Hay fever sufferers – make yourself pollen 'bomb proof' this Bank Holiday

We are set for a balmy Easter Bank Holiday weekend, but the downside is the ‘pollen bomb’ that will hit the air as a result.

While the rest of the country basks in the sunshine, the hot weather will spell misery for the UK’s 13 million hay fever sufferers, along with three million people with asthma who are affected by pollen.

When the temperature soars, common trees like birch, ash and willow release extra-large clouds of irritant pollen into the atmosphere.

To make matters worse, the pollen bomb will mingle with a cloud of traffic, smog and factory fumes that has just blown in from the Continent.

Not only do these toxins trap pollen in the air for longer, but recent research shows that pollen and air pollution molecules combine to form super-pollen that is even more irritating to the eyes and nose, triggering super-allergy symptoms.

Recent research shows that pollen and air pollution molecules combine to form super-pollen that is even more irritating


Along with antihistamines, there are lots of new drug-free gadgets available to ease symptoms – here, we look at which ones really work.

Pill-free options:

Red (light) nose therapy

These small, portable gadgets use two nasal probes to deliver red light phototherapy directly into the nasal passages. Some studies show this can act on the lining of the nose to prevent it releasing histamine – the chemical produced in an allergic reaction – and reduce nasal inflammation.

These can work well for people who can’t take antihistamine for any reason.

Try: Lloyds Pharmacy Allergy Reliever, £19.99.

Score: 7/10

Local honey

It’s long been suggested that eating a teaspoon of local honey a day in summer can help ease hay fever symptoms by desensitising you to pollen.

However, research shows that hay fever sufferers are allergic to pollen from grass and trees, which bees don’t visit as they prefer garden or wild flowers.

The honey theory is interesting but researchers don’t rate it

This means that the type of pollen found naturally in honey is the wrong sort to develop any immunity to.

Score: 0/10

Pollen barriers

Applying Vaseline or a dedicated barrier balm such as HayMax (£6.99 in Boots) around the edge of each nostril to trap pollen before it enters your nasal passages can help reduce symptoms.

As most of the worst hay fever symptoms are caused by pollen entering the nose (as opposed to the eyes and throat), this is another good drug-free method to try.

Score: 8/10

Salt water rinses

There is good evidence that using a salt water solution to clear out your nostrils can help hay fever by flushing pollen out of the nasal passages and soothing the nasal lining. You simply squirt the solution into your nose, leave it for a minute and then blow your nose.

Try: Sterimar Isotonic Nasal Hygiene Spray, £7.99, from pharmacies.

Score: 8/10

Air filters/allergy hoovers

There are a now a vast array of expensive vacuum cleaners and air filter systems that promise to suck up and clear allergens such as pollen, pet dander and dust mites from inside homes.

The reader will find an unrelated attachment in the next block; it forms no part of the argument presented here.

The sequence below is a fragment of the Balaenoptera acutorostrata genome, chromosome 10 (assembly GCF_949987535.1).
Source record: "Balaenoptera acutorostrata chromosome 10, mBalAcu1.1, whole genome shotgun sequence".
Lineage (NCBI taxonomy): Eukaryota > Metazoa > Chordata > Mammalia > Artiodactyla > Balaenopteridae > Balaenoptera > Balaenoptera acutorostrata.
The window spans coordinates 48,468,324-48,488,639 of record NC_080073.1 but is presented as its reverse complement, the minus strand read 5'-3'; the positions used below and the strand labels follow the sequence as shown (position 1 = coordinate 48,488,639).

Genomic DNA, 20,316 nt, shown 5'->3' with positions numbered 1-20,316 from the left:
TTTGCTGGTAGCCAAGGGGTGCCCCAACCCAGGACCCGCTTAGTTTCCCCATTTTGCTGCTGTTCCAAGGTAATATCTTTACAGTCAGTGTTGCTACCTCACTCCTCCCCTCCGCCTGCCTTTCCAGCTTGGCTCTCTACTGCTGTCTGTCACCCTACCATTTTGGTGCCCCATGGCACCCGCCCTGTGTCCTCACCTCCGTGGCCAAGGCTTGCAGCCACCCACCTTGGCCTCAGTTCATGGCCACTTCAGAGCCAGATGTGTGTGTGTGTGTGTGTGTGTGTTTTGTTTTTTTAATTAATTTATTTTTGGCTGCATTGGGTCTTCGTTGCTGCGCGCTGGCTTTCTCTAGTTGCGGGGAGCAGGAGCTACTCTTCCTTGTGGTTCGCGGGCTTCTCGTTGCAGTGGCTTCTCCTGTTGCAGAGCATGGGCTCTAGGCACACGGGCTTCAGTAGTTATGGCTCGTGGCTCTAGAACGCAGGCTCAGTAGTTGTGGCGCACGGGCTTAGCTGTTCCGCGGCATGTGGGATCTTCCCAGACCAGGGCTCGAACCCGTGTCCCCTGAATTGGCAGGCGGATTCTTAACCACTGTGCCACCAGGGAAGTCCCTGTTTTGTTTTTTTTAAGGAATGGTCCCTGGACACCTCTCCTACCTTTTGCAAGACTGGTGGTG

However, indoor air quality doesn’t tend to be the big issue with hay fever – it’s typically the outdoor airborne pollen grains that trigger allergic reactions. So this could be a big spend for minimal benefit.

Keeping windows closed in mid-morning and early evening, when pollen levels peak, should be enough to keep excess pollen out of the household air.

Sunglasses which wrap-around can help stop pollen entering your eyes


Showering and changing your clothes when you come inside from outdoors will also keep indoor pollen to a minimum.

The drugs do work

When push comes to shove, experts say antihistamines are still the best and most effective way to tackle the worst of your hay fever symptoms.

But the reason many people don’t have much luck with antihistamines is because they take the wrong ones or don’t use them properly, claims consultant allergist Dr Adrian Morris, founder of the Surrey Allergy Clinic in Guildford.

Dr Morris says cetirizine is the tried and tested antihistamine of choice, having been extensively trialled and found to be safe for both adults and children to use over long periods.

He says: “It works by stopping the production of histamine, which is released when the body detects something harmful — in this case, pollen. “It’s this release of histamine which causes hay fever symptoms.

“Cetirizine works for up to 24 hours and is much less sedating than older antihistamines – such as chlorphenamine (found in Piriton) – so won’t make you drowsy, which is one of people’s biggest bugbears when it comes to anti-hay fever medication.”

(Try: Boots Pharmaceuticals Hay fever & Allergy Relief 10mg, £3.99.)

Dr Morris warns patients with hay fever to take their antihistamines every day during hay fever season, not only when they experience symptoms, which many sufferers do.

This common mistake means they end up getting caught out with sudden, breakthrough symptoms and wrongly conclude that the drugs are not working.

“By taking antihistamines daily, you build up an ongoing tolerance throughout the season,” Dr Morris explains.

“Plus, it’s also a good idea to start taking them a few weeks before the main hay fever season actually starts – in other words, now,” he adds.

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